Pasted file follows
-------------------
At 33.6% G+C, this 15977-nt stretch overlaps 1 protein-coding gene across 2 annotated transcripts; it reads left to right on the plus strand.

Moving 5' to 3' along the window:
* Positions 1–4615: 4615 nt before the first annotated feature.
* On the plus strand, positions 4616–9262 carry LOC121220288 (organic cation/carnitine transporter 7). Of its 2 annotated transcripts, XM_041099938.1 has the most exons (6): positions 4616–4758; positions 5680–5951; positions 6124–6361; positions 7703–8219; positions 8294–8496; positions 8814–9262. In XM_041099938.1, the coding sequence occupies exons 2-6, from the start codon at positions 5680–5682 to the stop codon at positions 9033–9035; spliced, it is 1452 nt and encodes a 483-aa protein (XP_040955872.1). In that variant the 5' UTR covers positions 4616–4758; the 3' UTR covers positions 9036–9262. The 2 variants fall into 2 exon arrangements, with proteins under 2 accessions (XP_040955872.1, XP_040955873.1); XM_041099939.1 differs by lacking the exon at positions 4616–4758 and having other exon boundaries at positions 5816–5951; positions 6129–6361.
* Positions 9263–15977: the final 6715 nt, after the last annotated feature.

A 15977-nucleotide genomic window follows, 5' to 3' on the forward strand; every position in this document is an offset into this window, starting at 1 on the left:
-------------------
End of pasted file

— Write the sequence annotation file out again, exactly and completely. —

At 33.6% G+C, this 15977-nt stretch overlaps 1 protein-coding gene across 2 annotated transcripts; it reads left to right on the plus strand.

Moving 5' to 3' along the window:
* Positions 1–4615: 4615 nt before the first annotated feature.
* On the plus strand, positions 4616–9262 carry LOC121220288 (organic cation/carnitine transporter 7). Of its 2 annotated transcripts, XM_041099938.1 has the most exons (6): positions 4616–4758; positions 5680–5951; positions 6124–6361; positions 7703–8219; positions 8294–8496; positions 8814–9262. In XM_041099938.1, the coding sequence occupies exons 2-6, from the start codon at positions 5680–5682 to the stop codon at positions 9033–9035; spliced, it is 1452 nt and encodes a 483-aa protein (XP_040955872.1). In that variant the 5' UTR covers positions 4616–4758; the 3' UTR covers positions 9036–9262. The 2 variants fall into 2 exon arrangements, with proteins under 2 accessions (XP_040955872.1, XP_040955873.1); XM_041099939.1 differs by lacking the exon at positions 4616–4758 and having other exon boundaries at positions 5816–5951; positions 6129–6361.
* Positions 9263–15977: the final 6715 nt, after the last annotated feature.

A 15977-nucleotide genomic window follows, 5' to 3' on the forward strand; every position in this document is an offset into this window, starting at 1 on the left: